States continue to struggle during what is the most difficult fiscal environment since the Great Depression. Projections are that the economic recovery will be slow, forcing states to think long-term about how to do more with less. Full economic recovery may not happen until the end of the decade. With corrections among states’ largest expenditures, many are rethinking their approaches to sentencing and corrections practices as they seek to constrain spending.
Between 2009 and 2010, at least 40 states made cuts to general fund expenditures for corrections. They are reducing staff salaries, benefits, or overtime, eliminating prison programs, and making food-service changes. Furthermore, states have been increasingly focused on finding ways to decrease overall prison populations. Given that the average prison bed now costs $29,000 a year, they are looking for ways to reduce the number of nonviolent and low-risk individuals going to prison, to move offenders who can be safely managed in the community out of prison sooner, and to keep ex-offenders out of prison through improved prisoner reentry practices. Ultimately, states aim to reduce prison populations enough to allow them to close prisons.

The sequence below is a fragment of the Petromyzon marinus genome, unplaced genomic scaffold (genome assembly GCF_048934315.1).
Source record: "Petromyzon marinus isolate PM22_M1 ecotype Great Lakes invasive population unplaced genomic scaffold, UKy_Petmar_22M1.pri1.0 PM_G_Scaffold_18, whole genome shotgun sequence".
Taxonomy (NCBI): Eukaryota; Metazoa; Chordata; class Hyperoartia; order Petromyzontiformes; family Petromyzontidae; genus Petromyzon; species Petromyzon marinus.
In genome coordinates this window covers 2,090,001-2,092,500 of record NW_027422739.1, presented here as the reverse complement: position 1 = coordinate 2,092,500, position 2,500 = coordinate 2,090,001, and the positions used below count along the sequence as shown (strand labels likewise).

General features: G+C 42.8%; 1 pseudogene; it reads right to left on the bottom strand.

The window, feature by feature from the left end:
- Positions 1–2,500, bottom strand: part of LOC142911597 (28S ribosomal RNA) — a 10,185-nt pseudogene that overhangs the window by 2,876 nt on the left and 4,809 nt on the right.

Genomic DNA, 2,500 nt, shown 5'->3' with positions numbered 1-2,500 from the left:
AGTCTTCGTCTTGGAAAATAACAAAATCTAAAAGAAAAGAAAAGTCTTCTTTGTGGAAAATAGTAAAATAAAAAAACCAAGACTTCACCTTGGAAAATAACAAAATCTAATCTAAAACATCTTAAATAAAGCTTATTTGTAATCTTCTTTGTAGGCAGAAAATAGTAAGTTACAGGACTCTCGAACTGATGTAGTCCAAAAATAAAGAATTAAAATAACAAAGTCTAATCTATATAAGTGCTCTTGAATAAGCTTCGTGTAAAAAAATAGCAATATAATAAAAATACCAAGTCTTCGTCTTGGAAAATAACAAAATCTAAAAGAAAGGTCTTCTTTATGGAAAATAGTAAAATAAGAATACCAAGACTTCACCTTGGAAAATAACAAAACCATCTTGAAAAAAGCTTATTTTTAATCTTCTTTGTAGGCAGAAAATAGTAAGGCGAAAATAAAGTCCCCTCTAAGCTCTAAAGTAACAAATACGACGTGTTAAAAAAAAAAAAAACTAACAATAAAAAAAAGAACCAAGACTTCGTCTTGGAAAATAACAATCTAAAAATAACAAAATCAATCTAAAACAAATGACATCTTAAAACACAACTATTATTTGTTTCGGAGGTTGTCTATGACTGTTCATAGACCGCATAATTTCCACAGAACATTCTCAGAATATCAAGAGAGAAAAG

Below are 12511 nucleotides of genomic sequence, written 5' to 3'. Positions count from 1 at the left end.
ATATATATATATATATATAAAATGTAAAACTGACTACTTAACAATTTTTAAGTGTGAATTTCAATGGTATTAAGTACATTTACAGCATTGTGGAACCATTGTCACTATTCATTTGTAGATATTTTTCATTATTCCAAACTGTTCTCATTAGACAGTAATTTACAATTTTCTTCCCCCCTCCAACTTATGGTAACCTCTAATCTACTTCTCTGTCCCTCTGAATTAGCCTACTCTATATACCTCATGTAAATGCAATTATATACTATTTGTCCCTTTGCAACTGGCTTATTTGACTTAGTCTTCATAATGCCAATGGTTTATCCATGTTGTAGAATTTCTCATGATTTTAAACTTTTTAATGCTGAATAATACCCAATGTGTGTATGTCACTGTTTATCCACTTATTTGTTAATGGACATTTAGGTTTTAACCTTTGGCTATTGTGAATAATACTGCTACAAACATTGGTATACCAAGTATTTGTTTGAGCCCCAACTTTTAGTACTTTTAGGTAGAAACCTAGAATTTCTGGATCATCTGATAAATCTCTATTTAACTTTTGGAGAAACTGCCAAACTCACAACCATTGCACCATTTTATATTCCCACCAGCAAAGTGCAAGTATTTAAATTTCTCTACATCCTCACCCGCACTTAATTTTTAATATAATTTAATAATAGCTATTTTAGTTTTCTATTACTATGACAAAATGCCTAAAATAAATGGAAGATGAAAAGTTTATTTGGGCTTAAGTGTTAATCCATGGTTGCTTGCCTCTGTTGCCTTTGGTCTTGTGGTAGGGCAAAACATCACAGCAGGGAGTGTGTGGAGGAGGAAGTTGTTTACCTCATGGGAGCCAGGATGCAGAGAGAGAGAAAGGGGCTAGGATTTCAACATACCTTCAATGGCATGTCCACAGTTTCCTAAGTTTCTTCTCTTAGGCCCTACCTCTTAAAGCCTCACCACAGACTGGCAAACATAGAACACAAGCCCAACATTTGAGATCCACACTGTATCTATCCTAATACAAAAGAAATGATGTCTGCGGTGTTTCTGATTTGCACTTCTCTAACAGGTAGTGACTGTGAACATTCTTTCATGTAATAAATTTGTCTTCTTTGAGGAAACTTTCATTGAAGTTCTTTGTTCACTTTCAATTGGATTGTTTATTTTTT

States are accomplishing reductions through sentencing reform, efforts to reduce offender recidivism, and parole and probation reform.